THE TOXIC LEGACY OF SLAVERY
By Bill Dobbins
The fact that the United States was founded on a history of 400 years of slavery is a more important factor in its national and current identity than many realize. On September 22, 1862, President Abraham Lincoln issued the preliminaryEmancipation Proclamation,but a culture has to maintain certain basic assumptions in order to treat human beings as animals, to be bought and sold, and those assumptions do no change quickly nor go away easily. And so although it seems as if slavery in America was very much in the distant past, it’s legacy still remains with us and continues to have an effect on us to this day.
The US is a nation of immigrants but only Africans were systematically brought to the Americas chained up in slave ships with a significant proportion of those being transported perishing during the voyage.
Because photography was invented in about 1939, when slavery in America still existed, we have documentary images that show some of what this institution and the human beings subjected to it was actually like. Of course, there are also a huge number of contemporary illustrations we can also refer to in picturing the conditions of the time.
I am personally so aware of this that I find it impossible to watch a movie likeTwelve Years A Slave. I find it equally difficult to watch Holocaust Movies, both subjects involving large numbers of individuals being abused and murdered because of immoral government policies.
Slavery in the United States was the legal institution of human chattel enslavement, primarily of Africans and African Americans, that existed in the United States of America from the beginning of the nation in 1776 until passage of the Thirteenth Amendment in 1865. Slavery had been practiced in British America from early colonial days, and was legal in all thirteen colonies at the time of the Declaration of Independence in 1776. Under the law, an enslaved person was treated as property and could be bought, sold, or given away. Slavery lasted in about half of U.S. states until 1865. As an economic system, slavery was largely replaced by sharecropping and convict leasing.
By the time of the American Revolution (1775–1783), the status of enslaved people had been institutionalized as a racial caste associated with African ancestry. The role of slavery under the U.S. Constitution (1789) was the most contentious issue during its drafting. Although the creators of the Constitution never used the word “slavery”, the final document, through the three-fifths clause, gave slave-owners disproportionate political power. During and immediately following the War, abolitionist laws were passed in most Northern states and a movement developed to abolish slavery. All Northern states had abolished slavery in some way by 1805; sometimes, abolition was a gradual process, and hundreds of people were still enslaved in the Northern states as late as the 1840 Census. Some slaveowners—primarily in the Upper South–freed the people they had enslaved, and philanthropists and charitable groups bought and freed other enslaved people. The Atlantic slave trade was outlawed by individual states beginning during the American Revolution. The practice was banned by Congress in 1808, although smuggling was common thereafter.:7 – Wikipedia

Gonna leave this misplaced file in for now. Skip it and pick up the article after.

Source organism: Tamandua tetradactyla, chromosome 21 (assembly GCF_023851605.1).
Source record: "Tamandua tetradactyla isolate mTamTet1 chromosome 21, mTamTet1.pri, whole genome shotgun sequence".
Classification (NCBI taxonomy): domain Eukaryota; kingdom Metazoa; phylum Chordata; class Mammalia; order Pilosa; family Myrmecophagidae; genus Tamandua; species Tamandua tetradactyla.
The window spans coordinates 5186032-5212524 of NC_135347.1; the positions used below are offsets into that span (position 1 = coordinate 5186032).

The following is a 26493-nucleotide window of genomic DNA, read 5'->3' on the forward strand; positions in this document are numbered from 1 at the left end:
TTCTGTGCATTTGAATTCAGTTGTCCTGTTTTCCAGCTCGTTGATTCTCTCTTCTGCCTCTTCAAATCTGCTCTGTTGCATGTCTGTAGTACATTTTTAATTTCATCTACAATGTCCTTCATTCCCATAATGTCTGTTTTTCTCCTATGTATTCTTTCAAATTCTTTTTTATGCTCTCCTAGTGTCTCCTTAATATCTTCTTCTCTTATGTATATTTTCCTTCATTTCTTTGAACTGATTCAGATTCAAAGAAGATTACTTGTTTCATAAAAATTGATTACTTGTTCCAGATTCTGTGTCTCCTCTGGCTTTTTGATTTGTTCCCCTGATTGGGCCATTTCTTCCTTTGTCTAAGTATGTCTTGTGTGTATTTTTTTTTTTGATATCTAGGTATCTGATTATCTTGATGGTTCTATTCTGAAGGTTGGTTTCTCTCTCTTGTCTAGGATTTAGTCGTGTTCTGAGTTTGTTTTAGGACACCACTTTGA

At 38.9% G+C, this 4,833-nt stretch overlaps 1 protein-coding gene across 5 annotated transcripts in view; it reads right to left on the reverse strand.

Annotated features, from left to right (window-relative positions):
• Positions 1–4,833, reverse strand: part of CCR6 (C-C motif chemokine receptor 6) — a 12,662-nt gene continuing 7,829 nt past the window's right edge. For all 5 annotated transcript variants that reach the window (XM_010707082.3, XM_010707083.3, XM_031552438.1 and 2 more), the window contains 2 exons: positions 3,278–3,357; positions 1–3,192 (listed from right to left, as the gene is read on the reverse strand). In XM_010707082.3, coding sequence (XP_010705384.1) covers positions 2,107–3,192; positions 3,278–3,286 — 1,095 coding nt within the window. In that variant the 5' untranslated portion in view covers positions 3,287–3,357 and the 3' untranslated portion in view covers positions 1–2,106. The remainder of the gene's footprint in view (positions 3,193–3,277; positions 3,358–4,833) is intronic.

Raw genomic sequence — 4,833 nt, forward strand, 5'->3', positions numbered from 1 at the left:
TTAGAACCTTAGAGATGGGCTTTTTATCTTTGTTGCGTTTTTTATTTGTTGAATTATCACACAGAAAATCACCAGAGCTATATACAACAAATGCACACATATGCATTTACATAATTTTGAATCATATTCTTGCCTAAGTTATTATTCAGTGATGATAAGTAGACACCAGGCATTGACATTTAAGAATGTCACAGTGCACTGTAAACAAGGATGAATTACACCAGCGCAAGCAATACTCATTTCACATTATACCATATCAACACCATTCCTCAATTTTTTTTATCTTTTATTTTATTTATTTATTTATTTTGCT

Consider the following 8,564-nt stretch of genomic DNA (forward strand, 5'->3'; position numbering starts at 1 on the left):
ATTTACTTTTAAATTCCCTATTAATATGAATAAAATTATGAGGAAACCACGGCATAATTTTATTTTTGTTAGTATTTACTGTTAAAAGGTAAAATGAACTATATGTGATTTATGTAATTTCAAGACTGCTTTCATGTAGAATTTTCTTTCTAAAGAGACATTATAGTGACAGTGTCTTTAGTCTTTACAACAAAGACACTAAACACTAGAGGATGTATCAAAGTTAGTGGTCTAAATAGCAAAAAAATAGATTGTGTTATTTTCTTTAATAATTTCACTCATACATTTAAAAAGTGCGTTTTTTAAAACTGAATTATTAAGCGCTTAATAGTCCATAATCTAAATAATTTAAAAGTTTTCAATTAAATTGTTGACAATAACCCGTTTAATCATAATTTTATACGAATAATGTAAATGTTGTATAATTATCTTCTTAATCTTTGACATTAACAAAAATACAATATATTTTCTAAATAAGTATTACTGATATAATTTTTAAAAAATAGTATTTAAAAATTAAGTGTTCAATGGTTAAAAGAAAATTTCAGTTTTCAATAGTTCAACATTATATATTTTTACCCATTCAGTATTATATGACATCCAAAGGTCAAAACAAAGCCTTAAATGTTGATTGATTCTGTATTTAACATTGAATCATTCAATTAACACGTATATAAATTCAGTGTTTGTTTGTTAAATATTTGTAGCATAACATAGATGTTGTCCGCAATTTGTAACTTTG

Though it is impossible to give accurate figures, some historians have estimated that 6 to 7 million black slaves were imported to the New World during the 18th century alone, depriving the African continent of some of its healthiest and ablest men and women.
After the Revolutionary War, the new U.S. Constitution tacitly acknowledged the institution of slavery, counting each slave as three-fifths of a person for the purposes of taxation and representation in Congress and guaranteeing the right to repossess any “person held to service or labor” (an obvious euphemism for slavery).
The 13th Amendment, adopted on December 18, 1865, officially abolished slavery, but freed blacks’ status in the post-war South remained precarious, and significant challenges awaited during the Reconstruction period.
Former slaves received the rights of citizenship and the “equal protection” of the Constitution in the 14th Amendment and the right to vote in the 15th Amendment, but these provisions of Constitution were often ignored or violated, and it was difficult for former slaves to gain a foothold in the post-war economy thanks to restrictive black codes and regressive contractual arrangements such as sharecropping.
But the emergence of the Civil Rights movement in the 1960s and the continuous effort of some political forces to restrict the voting rights of minorities, especially African-Americans, makes it clear that the toxic legacy of slavery in America is still with us and the US still has a way to go in acting on the statement that “all men are created equal.”******************************************************
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